~ This article was originally published by El País on March 16, 2015 ~
Ahuacuotzingo is a small mountain town in the state of Guerrero. This means at least three things. One, that it is stuck right in the heart of the best opium fields of America; two, that the area is controlled by the drug trade, and three, that practicing politics there is risking your life. Aidé Nava González, 41 years old, the last candidate of the PRD (the leftist party) in Ahuacuotzingo, and her family, are proof of that. Nava’s head was found Tuesday in a patch of dirt. At its side, in a white cloth, was a message in red letters: “This will happen to all the fucking opportunists and politicians who don’t want to fall in line. Signed: Pure Red ZNS”. The body, with inexplicable modesty, had been covered with a blanket. The autopsy determined that the candidate, a widow known for her courage, had been tortured with chilling viciousness and that, while still alive, they had slit her throat. Possibly, before dying, she remembered what had happened on June 28, 2014.
That day, Francisco Quiñónez Ramírez, 42 years old, mayor of Ahuacuotzingo for the PRD between 2009 and 2012, was driving a red Ford Lobo truck. He was carrying supplies for his birthday party. Quiñónez was popular and deeply committed to his town. His intention was to run again in the 2015 elections. Near the turnoff for Tierras Prietas, he was ambushed. The gangsters took him from the car, and shot him to death. All this occurred in front of his companion and wife, Aidé.
It was the second time that tragedy struck the woman. On October 11, 2012, the couple’s son, Francisco, 15 years old, was kidnapped. The last time he was seen was in a poor quality video uploaded to YouTube in which the boy begged his parents to pay 17,000 dollars in ransom. To this day he remains in the limbo of the disappeared, the no-man’s land inhabited in Mexico by 23,000 people. “In my opinion, he is dead, but if he’s alive, now he has neither a father nor a mother to pay the ransom. That’s how it is. They kill you and nobody investigates or knows anything about it,” says Pedro Nava, Aidé’s cousin and the leader of an NGO in the area. He knew her well, and admired her: “Aidé decided to take her husband’s place when he was killed. We asked her if she was afraid, and she said yes, but that she preferred to keep moving forward.”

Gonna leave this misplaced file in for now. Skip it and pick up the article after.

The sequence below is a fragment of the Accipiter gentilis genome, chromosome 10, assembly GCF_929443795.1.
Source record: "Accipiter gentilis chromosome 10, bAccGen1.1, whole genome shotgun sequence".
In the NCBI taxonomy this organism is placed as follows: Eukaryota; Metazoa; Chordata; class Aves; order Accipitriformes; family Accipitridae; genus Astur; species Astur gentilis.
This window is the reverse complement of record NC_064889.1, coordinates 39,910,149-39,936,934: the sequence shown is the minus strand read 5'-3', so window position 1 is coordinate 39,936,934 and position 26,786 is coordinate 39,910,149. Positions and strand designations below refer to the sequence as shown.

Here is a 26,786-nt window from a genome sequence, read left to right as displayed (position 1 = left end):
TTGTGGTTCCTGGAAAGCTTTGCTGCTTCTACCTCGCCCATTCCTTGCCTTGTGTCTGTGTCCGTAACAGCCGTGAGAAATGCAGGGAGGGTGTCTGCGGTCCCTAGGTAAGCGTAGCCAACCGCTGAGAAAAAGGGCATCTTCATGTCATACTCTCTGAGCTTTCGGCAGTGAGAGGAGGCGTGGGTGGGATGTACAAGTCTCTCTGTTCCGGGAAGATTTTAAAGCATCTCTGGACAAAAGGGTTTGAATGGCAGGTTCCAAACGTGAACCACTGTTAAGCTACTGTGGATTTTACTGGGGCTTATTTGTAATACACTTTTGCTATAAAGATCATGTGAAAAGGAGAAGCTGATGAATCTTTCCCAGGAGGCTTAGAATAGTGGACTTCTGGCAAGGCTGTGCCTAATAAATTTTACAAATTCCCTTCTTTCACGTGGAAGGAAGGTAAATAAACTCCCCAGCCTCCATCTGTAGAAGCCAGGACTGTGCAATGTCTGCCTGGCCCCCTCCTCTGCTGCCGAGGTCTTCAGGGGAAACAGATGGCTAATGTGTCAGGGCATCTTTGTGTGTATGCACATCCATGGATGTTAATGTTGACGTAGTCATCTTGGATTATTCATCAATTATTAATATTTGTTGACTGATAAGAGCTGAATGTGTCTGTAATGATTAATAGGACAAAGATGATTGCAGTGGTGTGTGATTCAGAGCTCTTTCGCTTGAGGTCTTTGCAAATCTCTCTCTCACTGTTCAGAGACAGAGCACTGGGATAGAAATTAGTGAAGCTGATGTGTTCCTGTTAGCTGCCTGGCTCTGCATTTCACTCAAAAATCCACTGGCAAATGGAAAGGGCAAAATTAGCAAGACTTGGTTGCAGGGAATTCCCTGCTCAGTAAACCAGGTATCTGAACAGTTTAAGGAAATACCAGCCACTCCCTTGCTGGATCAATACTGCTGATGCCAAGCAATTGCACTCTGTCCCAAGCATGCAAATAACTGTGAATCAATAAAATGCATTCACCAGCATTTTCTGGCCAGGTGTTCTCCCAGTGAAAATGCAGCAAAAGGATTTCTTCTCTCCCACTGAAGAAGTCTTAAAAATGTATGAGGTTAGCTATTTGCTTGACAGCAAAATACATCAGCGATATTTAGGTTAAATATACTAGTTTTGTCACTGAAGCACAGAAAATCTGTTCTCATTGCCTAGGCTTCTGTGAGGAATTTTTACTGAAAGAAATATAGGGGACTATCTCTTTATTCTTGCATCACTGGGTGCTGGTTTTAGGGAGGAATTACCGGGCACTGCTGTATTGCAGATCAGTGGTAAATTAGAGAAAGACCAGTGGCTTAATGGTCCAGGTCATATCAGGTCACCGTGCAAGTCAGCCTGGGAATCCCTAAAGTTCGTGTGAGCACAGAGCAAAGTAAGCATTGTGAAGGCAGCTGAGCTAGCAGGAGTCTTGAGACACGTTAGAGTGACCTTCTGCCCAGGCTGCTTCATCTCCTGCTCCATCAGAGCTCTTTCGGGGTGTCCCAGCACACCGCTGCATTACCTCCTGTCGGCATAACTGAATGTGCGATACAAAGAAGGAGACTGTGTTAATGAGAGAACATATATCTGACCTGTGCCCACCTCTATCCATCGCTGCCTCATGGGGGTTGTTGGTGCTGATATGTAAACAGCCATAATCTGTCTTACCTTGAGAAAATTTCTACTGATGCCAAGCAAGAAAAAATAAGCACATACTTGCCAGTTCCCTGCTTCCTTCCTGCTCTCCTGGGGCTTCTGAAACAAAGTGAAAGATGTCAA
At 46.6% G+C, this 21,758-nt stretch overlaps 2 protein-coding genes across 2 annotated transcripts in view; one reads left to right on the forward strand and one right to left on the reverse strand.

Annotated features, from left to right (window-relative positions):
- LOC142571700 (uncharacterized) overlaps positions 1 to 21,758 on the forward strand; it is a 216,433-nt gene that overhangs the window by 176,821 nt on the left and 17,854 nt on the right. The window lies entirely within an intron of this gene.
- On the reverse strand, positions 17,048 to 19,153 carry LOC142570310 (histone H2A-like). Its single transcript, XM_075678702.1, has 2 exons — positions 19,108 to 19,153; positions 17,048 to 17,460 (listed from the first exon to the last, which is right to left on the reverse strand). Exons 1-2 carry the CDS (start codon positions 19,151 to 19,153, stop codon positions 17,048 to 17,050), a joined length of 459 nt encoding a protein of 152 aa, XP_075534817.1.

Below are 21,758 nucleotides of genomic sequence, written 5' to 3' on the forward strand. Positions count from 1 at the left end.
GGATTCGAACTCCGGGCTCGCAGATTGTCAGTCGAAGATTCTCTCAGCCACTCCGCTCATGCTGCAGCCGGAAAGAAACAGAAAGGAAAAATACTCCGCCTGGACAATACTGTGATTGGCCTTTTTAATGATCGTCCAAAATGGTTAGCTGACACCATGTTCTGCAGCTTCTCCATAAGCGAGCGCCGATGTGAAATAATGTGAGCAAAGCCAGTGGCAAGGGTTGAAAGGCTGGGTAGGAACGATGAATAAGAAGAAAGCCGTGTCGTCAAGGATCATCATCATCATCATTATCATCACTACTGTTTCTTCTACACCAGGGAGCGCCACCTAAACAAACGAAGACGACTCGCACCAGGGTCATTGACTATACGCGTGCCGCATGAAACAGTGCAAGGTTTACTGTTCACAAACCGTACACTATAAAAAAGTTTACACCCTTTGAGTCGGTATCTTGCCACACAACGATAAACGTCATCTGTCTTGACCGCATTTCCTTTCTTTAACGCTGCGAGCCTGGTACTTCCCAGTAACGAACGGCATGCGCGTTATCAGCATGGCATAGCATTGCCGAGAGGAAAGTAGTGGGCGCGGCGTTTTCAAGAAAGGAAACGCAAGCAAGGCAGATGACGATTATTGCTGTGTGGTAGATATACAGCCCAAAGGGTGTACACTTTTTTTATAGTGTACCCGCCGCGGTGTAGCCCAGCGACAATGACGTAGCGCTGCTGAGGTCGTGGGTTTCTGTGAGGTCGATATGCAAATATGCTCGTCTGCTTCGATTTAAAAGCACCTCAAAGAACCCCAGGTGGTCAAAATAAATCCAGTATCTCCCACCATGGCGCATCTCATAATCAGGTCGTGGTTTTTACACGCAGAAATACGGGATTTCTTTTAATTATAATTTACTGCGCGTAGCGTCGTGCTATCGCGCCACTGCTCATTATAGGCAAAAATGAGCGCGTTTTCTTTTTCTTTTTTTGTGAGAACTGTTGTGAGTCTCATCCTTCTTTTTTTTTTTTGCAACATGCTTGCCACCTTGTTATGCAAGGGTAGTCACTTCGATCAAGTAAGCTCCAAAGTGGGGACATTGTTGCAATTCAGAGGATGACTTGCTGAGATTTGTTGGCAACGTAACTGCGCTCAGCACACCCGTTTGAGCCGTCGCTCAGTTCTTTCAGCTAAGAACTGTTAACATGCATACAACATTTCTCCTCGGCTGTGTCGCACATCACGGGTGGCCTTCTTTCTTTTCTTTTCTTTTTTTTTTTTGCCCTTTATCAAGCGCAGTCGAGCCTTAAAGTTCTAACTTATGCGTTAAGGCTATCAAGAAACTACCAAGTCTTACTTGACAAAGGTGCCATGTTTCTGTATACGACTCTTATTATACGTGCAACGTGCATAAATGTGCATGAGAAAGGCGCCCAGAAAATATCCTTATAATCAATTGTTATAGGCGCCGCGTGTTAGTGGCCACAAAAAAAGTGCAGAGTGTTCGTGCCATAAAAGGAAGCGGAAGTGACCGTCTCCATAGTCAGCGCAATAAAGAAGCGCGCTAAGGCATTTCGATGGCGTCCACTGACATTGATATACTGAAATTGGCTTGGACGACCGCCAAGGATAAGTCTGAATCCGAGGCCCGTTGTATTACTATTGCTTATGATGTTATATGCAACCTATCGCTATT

That is politics in Guerrero. In the last decade, 60 members of the PRD have been killed in this volcanic state, the most violent in Mexico. Leaders and members of the PRI and PAN have also fallen. At the doors of their houses, while breakfasting in a hotel, on the highway… The place doesn’t matter. The arm of narcoterror long ago reached politics. The case of Iguala [the 43 disappeared students from Ayotzinapa] revealed to the world its immense barbarity. The death of Aidé Nava, quotidian and lost in the mountains, is another reminder.
Federal authorities have named three states—Guerrero, Michoacán, and Tamaulipas—as high-risk zones for the local and state elections this June. In many municipalities in those states, the candidates live on the edge of the abyss. Aidé Nava (officially a pre-candidate) was one of them. The PRD has attributed her murder to Los Rojos, a savage cartel that for several years has been engaged in a fight to the death with the Guerreros Unidos, the criminal organization responsible for the tragedy in Iguala. The signal they left on the side of the highway is crystal clear: hell awaits those who do not submit to their designs. The territory is theirs.
Although it is not yet official, Ribelín Calzarubias is most probably the new PRD candidate in Ahuacuotzingo. He lacks protection and does not trust the authorities. “Here, everything goes unpunished, as you know”, he says bluntly. Calzarubias knew the couple, and their kidnapped son. And the three surviving brothers: “Imagine their pain, first a brother, then a father, and now the mother.”
–“Aren’t you afraid they will kill you?”
–“Look, someone has to stand up. We can’t go backwards.”
This Thursday, Aidé Nava González was buried in her hometown of Pochutla. Hundreds of people joined the funeral procession. Her oldest daughter, Vanesa, stood before a coffin covered in flowers and begged Mexico not to forget her parents’ struggle. Afterwards, she left Ahuacuotzingo for good.
Translation by Michael Lettieri, Trans-Border Institute